Civic duty: Last chance to weigh in on Madison BRT — bikes, 12th/Union, enforcement

The Madison Bus Rapid Transit online open house closes Wednesday night and, because you’re human and may have put off getting to it and because we’re human and did a poor job of making it clear when the deadline for online comment was, here is your reminder/push to weigh in on what just might be the last big infrastructure investment around the Hill before you move to Tacoma.

You can see a presentation on the details of the planned changes to Madison and provide feedback at MadisonStreetBRT.participate.online.

Here are a few ideas for aspects of the $120 million project to weigh in on.

Our block by block look at the 2019-destined RapidRide G line and its construction schedule is here.

What the latest designs for RapidRide G look like, Madison Bus Rapid Transit block by block

Here are some of the things called out about the latest design by a few local experts:

  • The Seattle Transit Blog goes through the latest designs and schedules with a fine toothed comb and comes up with a few questions to ponder:
    how many cars will clog up Spring to turn onto 3rd? Will cars block the box between 6th and I-5, blocking the G-Line from proceeding on its own signal? Can’t Route 2 and the G-Line better connect? How will the double-x weave between 15th-16th be done safely (likely answer: buses will just have to wait until it’s clear to do so). Why can’t Rapid Ride G and Route 48 better connect? Why are there nearly no stops on the steepest part of the street between 24th-MLK?
  • The Seattle Bike Blog joins the STB in asking, hey, what happened to the bike infrastructure?
    The official excuse for not including bike lanes all the way across I-5 — this is one of the very few bike route opportunities for crossing the freeway between downtown and First Hill — is that “there is not enough right-of-way.” But, of course, it’s not a matter of right-of-way, it’s a matter of priorities. The street is the same width east of 4th as it is west of 4th, there are just other uses that planners care about more.
  • The Urbanist also has concerns for you to consider… like door zones: Particularly worrying is the inclusion of a door-zone unprotected bike lane and the lack of protection for people on bikes at intersections on Spring Street. The RapidRide G team needs to coordinate with the Vision Zero team in order to plan infrastructure that is safe for all users, and at all ages and abilities. We have been waiting for our Downtown bike network for a long time, but if it arrives in an unsafe form it will not be worth it. Our large investments in our transit network have the potential to make complete streets a reality, but these plans currently fall short of that vision. And 12th and Union: The intersection of 12th, Madison, and Union is a dangerous intersection for all users. The first phase of design for the RapidRide route showed the protected bike lane in the roadway on the east side of Madison but by the time the design had reached 30%, the portion of the lane between 12th Ave and Union Street was moved to the sidewalk due to the trouble that Metro’s Route 2 would have getting around the bike lane. It remains there.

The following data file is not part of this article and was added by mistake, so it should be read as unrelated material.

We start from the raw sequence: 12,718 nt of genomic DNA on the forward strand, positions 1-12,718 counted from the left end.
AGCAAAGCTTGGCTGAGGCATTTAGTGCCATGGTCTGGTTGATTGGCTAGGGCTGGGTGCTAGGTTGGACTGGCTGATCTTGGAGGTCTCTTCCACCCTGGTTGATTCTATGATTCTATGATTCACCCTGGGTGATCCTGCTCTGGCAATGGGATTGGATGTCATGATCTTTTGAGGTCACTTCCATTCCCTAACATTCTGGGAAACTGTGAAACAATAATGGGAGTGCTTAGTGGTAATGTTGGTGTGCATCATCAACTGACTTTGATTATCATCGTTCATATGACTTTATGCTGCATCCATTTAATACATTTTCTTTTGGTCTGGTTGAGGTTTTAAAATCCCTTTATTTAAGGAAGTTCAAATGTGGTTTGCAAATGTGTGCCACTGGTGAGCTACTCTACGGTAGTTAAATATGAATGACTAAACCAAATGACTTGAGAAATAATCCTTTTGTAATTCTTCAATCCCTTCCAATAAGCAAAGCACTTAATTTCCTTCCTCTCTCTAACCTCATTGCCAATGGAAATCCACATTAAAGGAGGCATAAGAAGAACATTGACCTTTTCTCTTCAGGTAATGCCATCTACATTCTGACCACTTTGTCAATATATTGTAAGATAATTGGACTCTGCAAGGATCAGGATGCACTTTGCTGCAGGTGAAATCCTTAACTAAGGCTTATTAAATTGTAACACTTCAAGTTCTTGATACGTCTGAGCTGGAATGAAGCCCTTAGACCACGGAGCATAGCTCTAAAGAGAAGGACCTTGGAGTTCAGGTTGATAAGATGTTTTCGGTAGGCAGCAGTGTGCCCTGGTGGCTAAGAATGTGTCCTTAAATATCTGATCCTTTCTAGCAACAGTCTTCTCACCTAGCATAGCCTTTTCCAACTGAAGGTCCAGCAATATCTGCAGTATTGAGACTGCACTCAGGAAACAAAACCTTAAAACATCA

We’ll toss in one more idea to perhaps include in your feedback on Madison BRT. What will it take to get better enforcement of transit lanes by SPD?

The 11-stop RapidRide G route is expected to begin serving riders in late 2019. $58 million of the projected $120 million budget is funded with the remaining $62 million “working through” the Federal Transportation Authority grant process, according to officials.

Seattle’s current set of three RapidRide routes serve 43,000 riders per weekday. There are three more routes outside the city but the seven new lines being planned are all in-city routes. Included in that is 23rd Ave RapidRide, scheduled to come online in 2024.

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2 thoughts on “Civic duty: Last chance to weigh in on Madison BRT — bikes, 12th/Union, enforcement

  1. I have read that this proposal will be axed if the Trump budget passes in its current form, because a lot of federal money was earmarked for it. But that is a big “if” because the budget will be significantly altered during the legislative process.